Elmore County investigators have felt all along this was a murder. That much was obvious when a Lake Jordan resident found the remains in July. The bones had been partially buried, covered with a green tarp.
"It had lime around it to mask the smell," said Elmore County Sheriff Bill Franklin.
What authorities couldn't tell at the time was whether it was male or female.. how tall or short.. how long the skeleton had been there, and perhaps more importantly, a name.
"This is a little bizarre," Franklin said.
This week after 5 months worth of testing LSU pathologists in Baton Rouge, Louisiana, completed their 20-page report. First, the bad news for Elmore County detectives.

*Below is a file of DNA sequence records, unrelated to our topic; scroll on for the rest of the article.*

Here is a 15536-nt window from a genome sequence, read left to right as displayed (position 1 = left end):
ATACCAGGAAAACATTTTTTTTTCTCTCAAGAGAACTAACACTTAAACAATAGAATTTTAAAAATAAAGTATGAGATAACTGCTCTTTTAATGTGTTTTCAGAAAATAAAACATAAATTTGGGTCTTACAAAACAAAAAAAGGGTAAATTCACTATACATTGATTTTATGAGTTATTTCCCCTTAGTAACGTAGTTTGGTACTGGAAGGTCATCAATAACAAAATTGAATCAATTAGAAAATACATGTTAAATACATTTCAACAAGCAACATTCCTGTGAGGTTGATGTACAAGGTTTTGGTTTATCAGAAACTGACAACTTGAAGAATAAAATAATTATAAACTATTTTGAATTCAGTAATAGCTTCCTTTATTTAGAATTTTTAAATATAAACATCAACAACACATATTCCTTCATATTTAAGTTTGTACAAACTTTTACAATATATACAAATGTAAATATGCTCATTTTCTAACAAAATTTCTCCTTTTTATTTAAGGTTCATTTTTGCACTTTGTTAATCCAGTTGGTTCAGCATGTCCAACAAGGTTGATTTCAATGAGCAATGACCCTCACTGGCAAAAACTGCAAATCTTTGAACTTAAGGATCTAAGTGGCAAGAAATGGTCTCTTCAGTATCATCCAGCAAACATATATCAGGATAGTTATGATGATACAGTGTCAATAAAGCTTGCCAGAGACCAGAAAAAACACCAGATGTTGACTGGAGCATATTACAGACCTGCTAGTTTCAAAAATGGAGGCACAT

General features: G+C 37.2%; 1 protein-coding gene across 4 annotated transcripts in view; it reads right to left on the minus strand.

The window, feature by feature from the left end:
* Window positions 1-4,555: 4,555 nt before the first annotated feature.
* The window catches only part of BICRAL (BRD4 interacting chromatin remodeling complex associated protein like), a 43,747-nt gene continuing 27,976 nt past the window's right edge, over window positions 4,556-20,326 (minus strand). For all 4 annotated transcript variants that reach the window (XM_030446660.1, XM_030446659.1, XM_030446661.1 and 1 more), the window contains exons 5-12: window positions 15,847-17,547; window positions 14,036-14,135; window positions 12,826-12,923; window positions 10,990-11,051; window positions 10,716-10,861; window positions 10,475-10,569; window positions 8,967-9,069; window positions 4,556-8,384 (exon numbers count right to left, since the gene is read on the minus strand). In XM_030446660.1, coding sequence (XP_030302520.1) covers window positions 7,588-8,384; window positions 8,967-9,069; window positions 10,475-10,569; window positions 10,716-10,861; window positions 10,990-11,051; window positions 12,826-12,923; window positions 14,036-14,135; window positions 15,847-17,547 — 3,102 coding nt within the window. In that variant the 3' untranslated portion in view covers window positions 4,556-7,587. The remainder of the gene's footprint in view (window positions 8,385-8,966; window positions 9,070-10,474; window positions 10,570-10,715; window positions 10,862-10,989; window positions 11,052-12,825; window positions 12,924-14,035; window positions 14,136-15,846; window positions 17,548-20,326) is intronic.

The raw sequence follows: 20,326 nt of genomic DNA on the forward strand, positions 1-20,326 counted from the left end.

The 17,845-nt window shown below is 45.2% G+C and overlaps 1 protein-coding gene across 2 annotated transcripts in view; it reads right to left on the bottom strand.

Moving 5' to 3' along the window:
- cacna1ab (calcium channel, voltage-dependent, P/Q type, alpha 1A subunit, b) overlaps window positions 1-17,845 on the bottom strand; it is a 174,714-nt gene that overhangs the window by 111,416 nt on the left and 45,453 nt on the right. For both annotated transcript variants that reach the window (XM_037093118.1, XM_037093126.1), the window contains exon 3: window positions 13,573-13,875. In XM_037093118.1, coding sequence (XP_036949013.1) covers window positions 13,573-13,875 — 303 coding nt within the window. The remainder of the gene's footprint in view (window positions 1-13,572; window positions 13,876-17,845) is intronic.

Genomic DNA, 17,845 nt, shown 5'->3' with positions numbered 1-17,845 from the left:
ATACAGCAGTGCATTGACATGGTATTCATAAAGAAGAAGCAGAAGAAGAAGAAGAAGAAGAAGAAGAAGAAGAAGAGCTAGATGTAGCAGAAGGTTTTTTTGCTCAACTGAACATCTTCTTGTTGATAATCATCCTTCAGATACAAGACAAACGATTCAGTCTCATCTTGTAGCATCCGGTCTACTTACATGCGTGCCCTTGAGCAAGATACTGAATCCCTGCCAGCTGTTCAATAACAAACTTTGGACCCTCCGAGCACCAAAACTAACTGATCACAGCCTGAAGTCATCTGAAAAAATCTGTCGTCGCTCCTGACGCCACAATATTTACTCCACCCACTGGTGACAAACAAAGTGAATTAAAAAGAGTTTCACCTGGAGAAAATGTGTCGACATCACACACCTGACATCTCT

"They couldn't identify the remains," Franklin said.
But homicide investigators have at least an idea the remains are those of a female.
"We now know she was between 5'2" and 5'7". Still don't know if she was white, black or native American. The pathologists do believe she had been buried there anywhere from 3 months prior to the bones being found and 4 years," said Franklin.
Sheriff Bill Franklin hasn't quite seen anything like this, although he hasn't give up. His scope is now turning global.
"We're going to put this information in the National Crime Information Center and see if we can get a match at least on the physical characteristics of the remains. We could get a call from Los Angeles, Detroit, or New York. You just never know," said Franklin.
Still unclear as of this report is how the woman died. The forensic tests by LSU pathologists showed no obvious wounds.
Sheriff Franklin says the remains from Louisiana will be sent back to forensics in Alabama and they will stay there until there is a new break in the case.